Florida’s first round of qualifying for the November elections played out this week. But it was, well, kind of anticlimactic.
Sure, Gov. Rick Scott and U.S. Sen. Bill Nelson formally entered the battle royale for Nelson’s Senate seat. And that’s a big deal — both in Florida and nationally.
But despite Scott’s attempts during the past year to be coy or to build suspense, everybody knew long before his April 9 campaign announcement that he was running against Nelson. Qualifying this week was just signing on the dotted line.
Probably the biggest splash this week came from former Democratic Congressman Alan Grayson, a master of political splash. Grayson announced that he was launching a primary challenge to U.S. Rep. Darren Soto in an Orlando-area district.
There’s little chance the Democratic primary fight will open the door to Republicans winning in Congressional District 9, which is Democratic turf. But still, this could get messy.
This week’s qualifying period involved U.S. Senate, U.S. House and judicial-system races. Among the inside-Tallahassee crowd, one question was answered when state Sen. Tom Lee, a Thonotosassa Republican, announced he would not run in a free-for-all for a Central Florida congressional seat that became open when Republican Dennis Ross decided against seeking re-election.
“The outreach and encouragement from across the district has been truly humbling,” Lee, a former Senate president, said in a prepared statement. “Unfortunately, this is simply not the right time for me to go to Washington.”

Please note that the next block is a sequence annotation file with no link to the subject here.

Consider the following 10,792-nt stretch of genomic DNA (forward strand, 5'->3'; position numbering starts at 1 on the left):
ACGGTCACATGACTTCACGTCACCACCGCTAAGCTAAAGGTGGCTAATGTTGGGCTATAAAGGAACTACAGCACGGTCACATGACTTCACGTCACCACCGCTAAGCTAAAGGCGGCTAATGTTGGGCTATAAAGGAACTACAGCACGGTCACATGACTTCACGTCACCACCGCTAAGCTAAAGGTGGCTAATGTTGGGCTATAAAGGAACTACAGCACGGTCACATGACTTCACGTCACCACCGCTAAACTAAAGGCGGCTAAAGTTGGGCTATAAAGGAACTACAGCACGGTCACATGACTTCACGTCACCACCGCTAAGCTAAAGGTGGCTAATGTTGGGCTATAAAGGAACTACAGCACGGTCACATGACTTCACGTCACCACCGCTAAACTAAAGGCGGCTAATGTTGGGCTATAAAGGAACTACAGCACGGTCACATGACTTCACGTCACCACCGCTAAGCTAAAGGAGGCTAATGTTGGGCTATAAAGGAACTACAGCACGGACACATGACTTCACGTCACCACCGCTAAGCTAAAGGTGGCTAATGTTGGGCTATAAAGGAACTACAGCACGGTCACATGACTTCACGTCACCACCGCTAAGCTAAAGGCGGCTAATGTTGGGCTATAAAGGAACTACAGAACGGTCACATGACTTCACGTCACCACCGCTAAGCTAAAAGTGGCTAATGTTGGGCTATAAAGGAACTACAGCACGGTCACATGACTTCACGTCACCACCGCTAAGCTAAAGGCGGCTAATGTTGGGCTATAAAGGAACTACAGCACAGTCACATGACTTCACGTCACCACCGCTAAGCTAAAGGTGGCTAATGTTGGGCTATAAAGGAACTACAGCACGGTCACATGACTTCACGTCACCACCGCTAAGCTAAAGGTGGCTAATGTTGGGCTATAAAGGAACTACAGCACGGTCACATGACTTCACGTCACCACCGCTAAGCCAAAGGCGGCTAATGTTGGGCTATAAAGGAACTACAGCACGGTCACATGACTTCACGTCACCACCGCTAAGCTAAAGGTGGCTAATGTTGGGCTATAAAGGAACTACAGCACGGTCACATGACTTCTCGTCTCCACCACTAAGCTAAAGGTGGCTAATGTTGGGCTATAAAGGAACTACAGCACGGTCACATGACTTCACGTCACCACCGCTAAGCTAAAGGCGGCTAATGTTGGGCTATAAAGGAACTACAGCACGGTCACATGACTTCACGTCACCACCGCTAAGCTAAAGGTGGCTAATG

Lee didn’t say whether he will run this fall for another term in the Senate. But that will become clear in June, when candidates qualify for state races.
Giving a green light
Florida lawmakers each year debate whether they should ban red-light cameras. Critics deride cameras as money-making ploys for local governments and private contractors, while camera supporters say the devices improve traffic safety.
Supporters have repeatedly fended off proposed bans and this week got a boost from the Florida Supreme Court.
Justices unanimously rejected a motorist’s challenge to the way the city of Aventura has handled potential red-light camera traffic violations, resolving legal questions that have also popped up in other areas of the state.
Motorist Luis Torres Jimenez, who was ticketed in Aventura, argued that the Miami-Dade County community had given too much authority to a red-light camera company in reviewing potential violations. Aventura contracted with American Traffic Solutions, Inc. — a major player in the industry — to help in operating its system.
But justices, upholding a decision by the 3rd District Court of Appeal, said Aventura could use a private contractor to review images — so long as a city officer makes the ultimate decision about whether motorists are ticketed.
“The Legislature has expressly authorized local governments to allow traffic enforcement officers to issue citations for traffic infractions captured by red light cameras,” said a main opinion, written by Justice Barbara Pariente and joined by Chief Justice Jorge Labarga and Justice Peggy Quince. “As part of this express authorization, the Legislature has permitted a local government’s agent to review information from red light cameras for any purpose short of making the probable cause determination as to whether a traffic infraction was committed. We thus hold that (a section of state law) authorizes a local government to contract with a private third-party vendor to review and sort information from red light cameras, in accordance with written guidelines provided by the local government, before sending that information to a trained traffic enforcement officer, who determines whether probable cause exists and a citation should be issued.”